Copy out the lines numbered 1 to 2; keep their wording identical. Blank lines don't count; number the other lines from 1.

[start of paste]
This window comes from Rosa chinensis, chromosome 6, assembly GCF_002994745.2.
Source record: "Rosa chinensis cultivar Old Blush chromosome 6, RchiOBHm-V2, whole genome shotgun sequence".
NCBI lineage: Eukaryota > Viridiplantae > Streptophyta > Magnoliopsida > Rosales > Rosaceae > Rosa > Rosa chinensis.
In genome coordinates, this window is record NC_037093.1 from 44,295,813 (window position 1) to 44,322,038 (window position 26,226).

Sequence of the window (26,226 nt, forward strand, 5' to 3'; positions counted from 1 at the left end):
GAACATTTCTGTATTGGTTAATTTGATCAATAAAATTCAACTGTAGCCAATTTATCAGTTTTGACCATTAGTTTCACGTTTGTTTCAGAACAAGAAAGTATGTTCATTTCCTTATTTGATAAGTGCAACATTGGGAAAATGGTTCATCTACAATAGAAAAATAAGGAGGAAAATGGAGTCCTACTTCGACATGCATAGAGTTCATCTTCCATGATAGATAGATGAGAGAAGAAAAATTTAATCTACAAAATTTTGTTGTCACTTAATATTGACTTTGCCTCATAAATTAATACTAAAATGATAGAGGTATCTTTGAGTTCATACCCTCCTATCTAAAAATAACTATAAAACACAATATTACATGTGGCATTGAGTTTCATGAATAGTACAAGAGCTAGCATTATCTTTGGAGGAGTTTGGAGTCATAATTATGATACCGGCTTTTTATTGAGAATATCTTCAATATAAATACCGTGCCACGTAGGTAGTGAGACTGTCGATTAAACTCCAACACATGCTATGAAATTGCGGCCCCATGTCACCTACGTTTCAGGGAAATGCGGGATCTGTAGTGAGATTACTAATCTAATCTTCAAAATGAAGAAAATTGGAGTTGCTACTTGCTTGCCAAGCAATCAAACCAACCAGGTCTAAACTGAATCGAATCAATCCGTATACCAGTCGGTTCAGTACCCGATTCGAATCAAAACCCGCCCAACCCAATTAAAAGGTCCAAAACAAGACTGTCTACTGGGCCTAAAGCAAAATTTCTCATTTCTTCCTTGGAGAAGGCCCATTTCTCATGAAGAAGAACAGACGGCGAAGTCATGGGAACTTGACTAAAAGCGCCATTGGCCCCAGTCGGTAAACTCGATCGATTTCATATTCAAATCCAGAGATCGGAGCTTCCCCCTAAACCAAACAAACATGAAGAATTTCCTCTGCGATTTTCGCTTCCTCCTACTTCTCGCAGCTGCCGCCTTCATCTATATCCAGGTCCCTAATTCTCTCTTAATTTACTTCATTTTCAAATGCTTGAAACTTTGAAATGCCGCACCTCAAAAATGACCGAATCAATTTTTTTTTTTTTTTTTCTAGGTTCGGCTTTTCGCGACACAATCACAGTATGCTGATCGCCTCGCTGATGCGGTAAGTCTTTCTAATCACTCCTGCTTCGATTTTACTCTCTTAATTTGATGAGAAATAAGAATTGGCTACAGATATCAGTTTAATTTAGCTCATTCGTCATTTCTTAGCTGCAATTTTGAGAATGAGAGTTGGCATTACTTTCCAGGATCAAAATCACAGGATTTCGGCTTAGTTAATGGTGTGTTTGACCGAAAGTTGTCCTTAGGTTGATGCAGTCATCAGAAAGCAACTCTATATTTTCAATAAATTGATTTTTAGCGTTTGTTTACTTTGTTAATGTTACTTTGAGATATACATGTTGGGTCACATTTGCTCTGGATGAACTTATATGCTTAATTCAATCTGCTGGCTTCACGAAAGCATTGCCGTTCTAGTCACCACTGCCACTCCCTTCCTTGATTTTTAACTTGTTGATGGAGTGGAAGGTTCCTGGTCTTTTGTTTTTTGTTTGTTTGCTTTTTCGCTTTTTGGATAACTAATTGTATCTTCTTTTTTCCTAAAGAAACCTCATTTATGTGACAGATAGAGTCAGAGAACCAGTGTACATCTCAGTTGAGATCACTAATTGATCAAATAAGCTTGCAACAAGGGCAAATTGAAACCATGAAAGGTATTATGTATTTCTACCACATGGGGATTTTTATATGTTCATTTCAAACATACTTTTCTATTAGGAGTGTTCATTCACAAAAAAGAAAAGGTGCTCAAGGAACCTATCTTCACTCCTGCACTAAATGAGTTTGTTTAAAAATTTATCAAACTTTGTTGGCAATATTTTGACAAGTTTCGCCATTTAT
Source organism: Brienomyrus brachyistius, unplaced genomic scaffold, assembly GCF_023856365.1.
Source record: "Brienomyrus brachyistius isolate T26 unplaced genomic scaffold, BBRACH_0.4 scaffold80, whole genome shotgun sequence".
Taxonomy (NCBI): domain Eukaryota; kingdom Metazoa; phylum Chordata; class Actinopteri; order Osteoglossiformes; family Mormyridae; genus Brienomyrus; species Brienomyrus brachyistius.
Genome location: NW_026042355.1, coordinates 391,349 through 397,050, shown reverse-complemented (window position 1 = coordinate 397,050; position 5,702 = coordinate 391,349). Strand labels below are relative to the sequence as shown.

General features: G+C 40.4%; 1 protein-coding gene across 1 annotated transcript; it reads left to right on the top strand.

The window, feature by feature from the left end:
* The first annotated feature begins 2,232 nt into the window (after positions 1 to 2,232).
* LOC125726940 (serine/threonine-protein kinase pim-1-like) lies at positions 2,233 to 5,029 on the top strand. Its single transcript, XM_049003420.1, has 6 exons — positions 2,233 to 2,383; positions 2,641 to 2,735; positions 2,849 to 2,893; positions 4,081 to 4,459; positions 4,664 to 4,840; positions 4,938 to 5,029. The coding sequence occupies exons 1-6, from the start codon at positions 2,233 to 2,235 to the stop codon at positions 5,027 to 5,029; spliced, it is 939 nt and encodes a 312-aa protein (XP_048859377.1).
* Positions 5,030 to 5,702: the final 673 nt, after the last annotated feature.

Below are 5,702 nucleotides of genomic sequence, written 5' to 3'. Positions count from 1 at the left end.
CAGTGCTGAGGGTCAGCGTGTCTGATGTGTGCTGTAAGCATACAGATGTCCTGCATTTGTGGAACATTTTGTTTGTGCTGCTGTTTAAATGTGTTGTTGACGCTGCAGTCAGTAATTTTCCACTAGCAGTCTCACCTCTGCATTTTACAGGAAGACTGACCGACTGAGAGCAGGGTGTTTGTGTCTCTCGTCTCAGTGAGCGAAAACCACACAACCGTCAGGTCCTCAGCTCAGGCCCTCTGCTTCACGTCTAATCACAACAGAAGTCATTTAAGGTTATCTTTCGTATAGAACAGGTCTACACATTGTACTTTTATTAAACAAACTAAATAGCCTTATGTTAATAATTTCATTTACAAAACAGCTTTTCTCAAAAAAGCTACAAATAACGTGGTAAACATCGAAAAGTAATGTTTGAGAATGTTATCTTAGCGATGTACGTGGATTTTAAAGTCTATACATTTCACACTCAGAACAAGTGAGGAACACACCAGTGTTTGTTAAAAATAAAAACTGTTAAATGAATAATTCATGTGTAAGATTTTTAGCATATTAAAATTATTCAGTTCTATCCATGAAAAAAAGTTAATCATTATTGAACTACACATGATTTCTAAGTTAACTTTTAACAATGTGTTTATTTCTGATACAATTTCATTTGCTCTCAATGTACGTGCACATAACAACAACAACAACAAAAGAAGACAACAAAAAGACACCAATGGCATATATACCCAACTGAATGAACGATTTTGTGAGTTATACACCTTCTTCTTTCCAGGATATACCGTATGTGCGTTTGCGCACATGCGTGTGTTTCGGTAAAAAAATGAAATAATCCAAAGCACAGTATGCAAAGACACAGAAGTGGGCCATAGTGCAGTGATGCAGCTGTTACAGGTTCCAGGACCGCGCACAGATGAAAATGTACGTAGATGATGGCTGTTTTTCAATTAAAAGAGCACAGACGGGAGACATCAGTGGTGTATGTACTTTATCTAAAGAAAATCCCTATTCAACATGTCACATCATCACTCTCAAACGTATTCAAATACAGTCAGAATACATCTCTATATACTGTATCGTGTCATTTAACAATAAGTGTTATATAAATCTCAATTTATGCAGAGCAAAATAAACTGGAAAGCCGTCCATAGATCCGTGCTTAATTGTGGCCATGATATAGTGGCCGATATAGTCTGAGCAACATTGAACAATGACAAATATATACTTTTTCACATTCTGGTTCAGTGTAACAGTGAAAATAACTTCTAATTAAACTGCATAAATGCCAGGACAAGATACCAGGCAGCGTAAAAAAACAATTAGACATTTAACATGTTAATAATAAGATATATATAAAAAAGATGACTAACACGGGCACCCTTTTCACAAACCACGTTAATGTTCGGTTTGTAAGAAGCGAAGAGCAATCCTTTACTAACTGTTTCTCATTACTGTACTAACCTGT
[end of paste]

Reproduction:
This window comes from Rosa chinensis, chromosome 6, assembly GCF_002994745.2.
Source record: "Rosa chinensis cultivar Old Blush chromosome 6, RchiOBHm-V2, whole genome shotgun sequence".